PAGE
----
o Social loafing and free-riding – there is a motivational loss to perform and participate because of the collective
nature of the task.
o Production matching – where individuals adjust their level of contribution to match the average of the rest of
o Production blocking – individual creativity and productivity are reduced due to the interference of others’
generation of ideas at the same time, which contend with or sway the direction of current ideas.
Stroebe and Diehl (1994) review evidence for these possible explanations and conclude that production blocking is
probably the main obstacle to unlocking the creative potential of brainstorming groups. They discuss a number of
remedies for these, two of which appear to have promise: o Electronic brainstorming – this reduces the extent to which the production of new ideas is blocked by listening
to others or waiting in turn to speak. Groups that brainstorm electronically via computer or similar device can
produce more ideas than non-electronic groups or nominal groups.
o Heterogeneous groups – if the group itself possesses a diverse knowledge of the topic of brainstorming, this
may actually create a stimulating environment that alleviates the effects of production blocking. Stroebe and
Diehl suggest that if production blocking is also reduced by other means, then the heterogeneous
brainstorming group may outperform even heterogeneous nominal groups.
So if there is no evidence to suggest that brainstorming face-to-face actually improves creativity, why then do so many
people believe firmly in the idea of brainstorming and continue to adopt it today? Stroebe and Diehl (1991) suggest that
this paradox stems from the existence of an illusion of group effectivity which is an experience-based belief that we
perform better and generate more ideas when in a group.
This illusion may be generated by at least three processes:
1. Brainstorming is generally fun; people enjoy brainstorming in groups more than alone and feel more satisfied
with their performance afterwards.
2. People are aware that they often do not call out ideas because someone else has already said them. While this
is most likely the case for the entire group, we do not know the unspoken ideas of others and therefore tend
to see others as having relatively low productivity of ideas as compared to our own ‘high’ latent productivity.
As a result, the group is seen to have confirmed or enhanced our own high level of performance.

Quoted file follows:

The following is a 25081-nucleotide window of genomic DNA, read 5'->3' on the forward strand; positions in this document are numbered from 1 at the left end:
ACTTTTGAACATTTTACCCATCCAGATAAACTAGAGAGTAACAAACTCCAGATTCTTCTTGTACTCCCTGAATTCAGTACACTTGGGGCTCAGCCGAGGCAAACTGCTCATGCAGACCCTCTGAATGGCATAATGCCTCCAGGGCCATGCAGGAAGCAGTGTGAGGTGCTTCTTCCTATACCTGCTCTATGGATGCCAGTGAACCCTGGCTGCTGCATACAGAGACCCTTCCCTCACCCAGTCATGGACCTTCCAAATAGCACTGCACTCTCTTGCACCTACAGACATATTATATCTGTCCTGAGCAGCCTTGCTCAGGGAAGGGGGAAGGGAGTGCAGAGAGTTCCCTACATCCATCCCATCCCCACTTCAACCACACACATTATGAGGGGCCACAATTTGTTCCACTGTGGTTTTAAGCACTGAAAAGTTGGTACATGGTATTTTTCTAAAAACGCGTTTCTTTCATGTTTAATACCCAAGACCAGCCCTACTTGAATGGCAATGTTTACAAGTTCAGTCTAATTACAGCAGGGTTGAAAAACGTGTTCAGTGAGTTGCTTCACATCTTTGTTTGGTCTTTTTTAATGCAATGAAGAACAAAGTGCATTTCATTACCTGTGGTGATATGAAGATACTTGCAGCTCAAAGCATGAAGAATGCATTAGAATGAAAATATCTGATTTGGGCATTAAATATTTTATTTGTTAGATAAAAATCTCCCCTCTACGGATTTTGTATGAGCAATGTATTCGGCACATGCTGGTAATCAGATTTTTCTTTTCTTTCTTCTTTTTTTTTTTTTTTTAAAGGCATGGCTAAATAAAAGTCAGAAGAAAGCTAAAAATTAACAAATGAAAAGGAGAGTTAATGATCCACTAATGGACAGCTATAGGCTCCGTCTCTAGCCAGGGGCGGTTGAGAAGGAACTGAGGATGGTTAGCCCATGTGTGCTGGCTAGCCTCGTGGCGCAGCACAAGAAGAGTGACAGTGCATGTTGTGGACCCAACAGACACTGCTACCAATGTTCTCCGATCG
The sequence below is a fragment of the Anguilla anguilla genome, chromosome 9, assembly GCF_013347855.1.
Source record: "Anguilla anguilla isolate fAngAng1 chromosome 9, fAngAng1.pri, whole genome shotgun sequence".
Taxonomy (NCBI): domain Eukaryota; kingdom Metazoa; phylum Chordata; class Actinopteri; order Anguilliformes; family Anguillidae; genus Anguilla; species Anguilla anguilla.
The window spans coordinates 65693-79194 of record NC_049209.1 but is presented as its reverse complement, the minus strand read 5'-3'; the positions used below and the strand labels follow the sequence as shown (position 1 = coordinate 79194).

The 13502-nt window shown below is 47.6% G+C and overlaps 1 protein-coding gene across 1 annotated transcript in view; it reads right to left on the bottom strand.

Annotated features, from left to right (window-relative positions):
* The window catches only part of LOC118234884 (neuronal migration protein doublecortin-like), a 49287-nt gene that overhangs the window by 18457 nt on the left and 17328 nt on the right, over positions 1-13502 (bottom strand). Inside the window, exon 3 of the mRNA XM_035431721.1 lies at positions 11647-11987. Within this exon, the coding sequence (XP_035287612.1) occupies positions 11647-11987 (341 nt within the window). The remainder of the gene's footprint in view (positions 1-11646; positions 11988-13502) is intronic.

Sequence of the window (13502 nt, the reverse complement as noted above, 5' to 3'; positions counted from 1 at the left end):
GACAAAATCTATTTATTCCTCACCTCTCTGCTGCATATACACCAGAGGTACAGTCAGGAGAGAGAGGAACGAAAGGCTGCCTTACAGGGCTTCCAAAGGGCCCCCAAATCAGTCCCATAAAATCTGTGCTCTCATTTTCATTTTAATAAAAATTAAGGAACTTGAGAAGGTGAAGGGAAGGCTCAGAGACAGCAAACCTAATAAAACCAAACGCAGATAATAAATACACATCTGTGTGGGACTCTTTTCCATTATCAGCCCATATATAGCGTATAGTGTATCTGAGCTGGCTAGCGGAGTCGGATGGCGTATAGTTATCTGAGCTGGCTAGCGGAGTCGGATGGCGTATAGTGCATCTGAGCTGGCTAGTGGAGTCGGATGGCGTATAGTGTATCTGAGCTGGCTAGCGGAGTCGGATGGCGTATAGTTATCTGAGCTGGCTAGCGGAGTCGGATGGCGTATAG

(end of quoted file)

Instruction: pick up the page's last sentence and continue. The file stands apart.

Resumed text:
3. Although nominal groups produce more original and useful ideas than groups, groups have a tendency to
produce more ideas in general overall. Thus, we are exposed to more ideas in a group than we are alone. We
also tend to lose track of which ideas we actually produced (latently or otherwise) and those which we did not,
contributing to our tendency to over exaggerate our own contribution. We often unknowingly feel as though
we have been more productive and were more facilitated by the group than we actually were.
Another important dimension of group decision making is the ability to recall information. An example of this
importance could be in the juries when remembering key facts about a case or in selection panels where a group of
judges need to remember the defining characteristics of each candidate.
Clark and Stephenson (1989, 1995) concluded that groups remember more than any one individual within the group.
The reason why groups recall more information than individuals is because its members communicate their collective
memories and the group recognises information that is true when it hears it.
Group superiority over individuals varies depending on the task. On simple tasks such as remembering nonsense words
for example, the group performs better. However on more complicated tasks such as remembering a story, the group’s
performance is markedly less. This could be explained by the notion of ‘process loss’ in which the group focuses too
much on the recollection of complex information that it fails to employ appropriate recall and decision strategies
amongst themselves, resulting in a failure to utilise the groups full resources and potential.